But then, the Obama administration and its allies in Congress began to experience roadblocks in efforts to provide an adequate economic recovery stimulus package and to radically reform health care. Climate change legislation and pro-union legislation went off the table. Congress and the White House launched a two-year discussion about ending discrimination against gays in the military.
And most important, economic recovery, jobs, and growth stalled. To top it off, after an extensive in-house review of United States foreign policy toward Afghanistan, the Obama administration chose to escalate U.S. military involvement in that country.
Media frames shifted dramatically (in all but the right wing Fox empire which was hostile all along) from the new political alignment in American politics to discussions of incompetence in Congress, Obama’s inability to lead, Obama’s reluctance to go back out to the people to mobilize support for his policies, to critiques of Obama’s strategy of compromising with the right wing in Congress even before negotiations begin.
Then the Tea Party emerged. The American politics in crisis frame dominated stories, at least on television. Names like Sarah Palin, Sharon Angle, Christine O’Donnell, Jim DeMint, dominated the news. While anger and frustration were real, particularly with the enormous economic suffering, the media exaggerated the strength of the Tea Party movement. And on November 2, the elections showed a dramatic shift to the Republican Party at the national and state levels. The savior of our economic and political life of 2008 had become, as the media told us, the pariah of 2010.
Lame ducks and triumphal returns
After the elections, right wingers licked their chops eagerly waiting for 2012 and the prospects of electing representatives of the ruling class who would return America to the Gilded Age. Many progressives saw in the Obama presidency and the Democratic Party majority future adversaries, not potential allies for change. And many, particularly youth, were seen as losing their enthusiasm for any and all politics.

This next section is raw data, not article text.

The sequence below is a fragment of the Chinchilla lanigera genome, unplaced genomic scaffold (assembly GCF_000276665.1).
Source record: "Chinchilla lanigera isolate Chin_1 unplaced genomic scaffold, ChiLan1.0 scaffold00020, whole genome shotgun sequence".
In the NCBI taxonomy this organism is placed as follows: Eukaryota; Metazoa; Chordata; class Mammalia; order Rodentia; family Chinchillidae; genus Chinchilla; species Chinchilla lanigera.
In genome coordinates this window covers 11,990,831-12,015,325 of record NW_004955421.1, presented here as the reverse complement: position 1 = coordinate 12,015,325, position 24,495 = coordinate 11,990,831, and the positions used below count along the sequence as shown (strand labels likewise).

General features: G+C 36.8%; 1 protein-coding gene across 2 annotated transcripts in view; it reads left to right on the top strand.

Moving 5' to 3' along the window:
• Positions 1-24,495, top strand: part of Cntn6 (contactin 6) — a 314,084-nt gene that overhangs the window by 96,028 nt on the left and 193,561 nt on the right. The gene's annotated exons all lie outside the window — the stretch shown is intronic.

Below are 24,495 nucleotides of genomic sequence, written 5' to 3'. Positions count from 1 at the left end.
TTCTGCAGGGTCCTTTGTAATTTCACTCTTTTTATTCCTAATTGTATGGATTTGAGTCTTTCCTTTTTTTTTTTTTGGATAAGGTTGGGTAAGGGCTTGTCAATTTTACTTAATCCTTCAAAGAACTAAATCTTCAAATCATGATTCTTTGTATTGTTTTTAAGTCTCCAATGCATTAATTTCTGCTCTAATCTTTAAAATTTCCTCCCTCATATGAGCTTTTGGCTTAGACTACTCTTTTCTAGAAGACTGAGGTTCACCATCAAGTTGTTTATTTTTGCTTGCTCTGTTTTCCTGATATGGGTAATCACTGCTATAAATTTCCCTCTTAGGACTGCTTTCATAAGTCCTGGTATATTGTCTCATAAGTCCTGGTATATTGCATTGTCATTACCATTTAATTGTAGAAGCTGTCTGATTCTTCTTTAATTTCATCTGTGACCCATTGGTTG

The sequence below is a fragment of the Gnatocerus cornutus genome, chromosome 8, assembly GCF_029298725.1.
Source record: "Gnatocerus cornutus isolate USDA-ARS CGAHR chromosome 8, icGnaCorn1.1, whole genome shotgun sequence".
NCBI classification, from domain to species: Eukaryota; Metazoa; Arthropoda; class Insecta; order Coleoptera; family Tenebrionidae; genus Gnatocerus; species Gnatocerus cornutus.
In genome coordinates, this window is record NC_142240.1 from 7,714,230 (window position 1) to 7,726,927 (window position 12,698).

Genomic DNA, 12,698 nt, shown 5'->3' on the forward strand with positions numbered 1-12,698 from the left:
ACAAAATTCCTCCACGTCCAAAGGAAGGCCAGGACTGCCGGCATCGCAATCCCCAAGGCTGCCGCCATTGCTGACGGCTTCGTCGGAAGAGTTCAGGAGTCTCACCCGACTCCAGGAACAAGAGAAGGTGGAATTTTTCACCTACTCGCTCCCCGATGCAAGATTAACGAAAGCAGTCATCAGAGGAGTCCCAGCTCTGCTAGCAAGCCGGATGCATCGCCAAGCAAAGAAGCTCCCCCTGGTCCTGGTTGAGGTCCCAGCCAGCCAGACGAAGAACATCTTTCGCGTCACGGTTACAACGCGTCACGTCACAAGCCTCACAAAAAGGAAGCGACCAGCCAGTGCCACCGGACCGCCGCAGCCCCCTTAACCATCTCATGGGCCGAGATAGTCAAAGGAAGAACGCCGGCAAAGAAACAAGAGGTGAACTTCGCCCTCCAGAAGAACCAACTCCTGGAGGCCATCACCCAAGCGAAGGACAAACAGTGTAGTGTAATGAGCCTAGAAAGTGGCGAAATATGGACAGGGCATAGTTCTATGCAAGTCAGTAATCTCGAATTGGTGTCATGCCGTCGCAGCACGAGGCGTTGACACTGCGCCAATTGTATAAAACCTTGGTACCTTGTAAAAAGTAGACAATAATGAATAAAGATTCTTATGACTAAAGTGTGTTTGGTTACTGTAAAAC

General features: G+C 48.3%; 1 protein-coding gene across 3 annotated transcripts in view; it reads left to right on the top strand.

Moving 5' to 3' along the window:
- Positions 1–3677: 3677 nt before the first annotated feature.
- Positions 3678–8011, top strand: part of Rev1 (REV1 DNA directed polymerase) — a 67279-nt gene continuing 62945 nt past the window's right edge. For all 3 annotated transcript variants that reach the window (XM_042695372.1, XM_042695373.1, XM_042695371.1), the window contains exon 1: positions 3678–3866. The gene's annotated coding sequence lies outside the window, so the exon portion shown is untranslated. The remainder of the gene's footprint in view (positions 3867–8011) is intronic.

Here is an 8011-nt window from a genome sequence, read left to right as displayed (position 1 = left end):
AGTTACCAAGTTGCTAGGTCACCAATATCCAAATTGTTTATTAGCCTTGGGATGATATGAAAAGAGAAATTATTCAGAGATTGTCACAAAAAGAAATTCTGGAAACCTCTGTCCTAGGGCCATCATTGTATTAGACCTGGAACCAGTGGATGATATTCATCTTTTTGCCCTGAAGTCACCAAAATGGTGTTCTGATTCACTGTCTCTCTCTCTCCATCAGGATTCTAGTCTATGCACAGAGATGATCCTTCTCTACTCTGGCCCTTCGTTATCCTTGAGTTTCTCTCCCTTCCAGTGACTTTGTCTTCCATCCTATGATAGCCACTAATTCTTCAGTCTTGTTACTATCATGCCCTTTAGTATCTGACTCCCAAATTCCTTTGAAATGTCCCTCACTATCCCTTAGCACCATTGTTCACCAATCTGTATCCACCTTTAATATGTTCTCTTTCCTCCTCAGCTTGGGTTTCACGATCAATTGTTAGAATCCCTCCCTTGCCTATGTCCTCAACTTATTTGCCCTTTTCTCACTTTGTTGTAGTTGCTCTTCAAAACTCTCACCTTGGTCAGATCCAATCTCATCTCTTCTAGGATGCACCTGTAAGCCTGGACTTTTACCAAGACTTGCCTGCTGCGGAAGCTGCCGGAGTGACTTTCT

Finally, liberals, including Obama, claimed that the answer to the “shellacking” of 2010 was more compromise with Republican foes in the future. No one thought the “Lame Duck” session of Congress, November and December 2010, would create anything other than stalemate and acrimony among the two parties and a further sense of despondency among the progressive majority.
But to everyone’s surprise, Congress, led by Obama, secured passage of the repeal of the Don’t Ask Don’t Tell policy that discriminated against gays in the military. The Senate passed the Strategic Arms Reduction Treaty (START) and Congress passed legislation giving some financial support to 9/11 responders who are suffering from health infirmities resulting from their rescue efforts.
And, in addition, Obama, almost despite his Democratic colleagues in the Congress, secured a piece of mega-legislation that extended Bush tax cuts to the super-rich but also the vast majority of Americans, continued unemployment insurance for those out of work between 26 and 99 weeks, saved Pell grants for needy college students, and added additional tax breaks for worthy and unworthy purposes.
However, Congress resisted passing the DREAM Act which would have provided a path to citizenship to young people who came to the United States without papers, attended college, and/or enlisted in the military.
The Lame Duck session since mid-December has been touted as an enormous victory for progressive forces. MSNBC commentators have begun to say that maybe they had been too harsh on Obama all along. Reviewing the list of legislative accomplishments and executive orders since 2009, they have concluded that this has been the most activist (and progressive) period in American political history since the days of Lyndon Baines Johnson.
For some, the most recent victory, DADT repeal, symbolizes the slow but dogged determination of an administration that must struggle against dysfunctional legislative hurdles to achieve any success at all.
So now the media frame, everywhere but FOX, Limbaugh, and the rest of the neo-fascist crowd, is back to Obama the crusader, and Democrats the progressives.
What to make of all this?
Well from the standpoint of building a progressive majority, the incumbent administration has made some significant advances. Several policy changes, such as reauthorizing U.S. aid to international agencies that provide family planning advice, remain below the public radar.
Repeal of DADT is worthy of celebration. Support for 9/11 responders is basic to a humane society. Some health care reform is better than none. Pell Grants need to be extended if we do not want our colleges and universities to be populated only by sons and daughters of the wealthy. And the inadequate economic stimulus package saved jobs and whole industries, such as auto.
But the other side of the story is instructive. This administration has participated in tax reduction for the super wealthy, froze wages for federal employees, did not struggle to save unemployment for the 99ers, has signed off on a U.S./South Korean trade agreement that Lori Wallach of Global Trade Watch claims will be of the magnitude of NAFTA. In essence, U.S. and South Korean workers will be the victims of an agreement that reduces barriers to capital flight and financial speculation.
While this list can be expanded, I only add that the foreign policy agenda of this administration has been one of extending, not retracting empire, in South Asia, in the Gulf, in Africa, and in Latin America.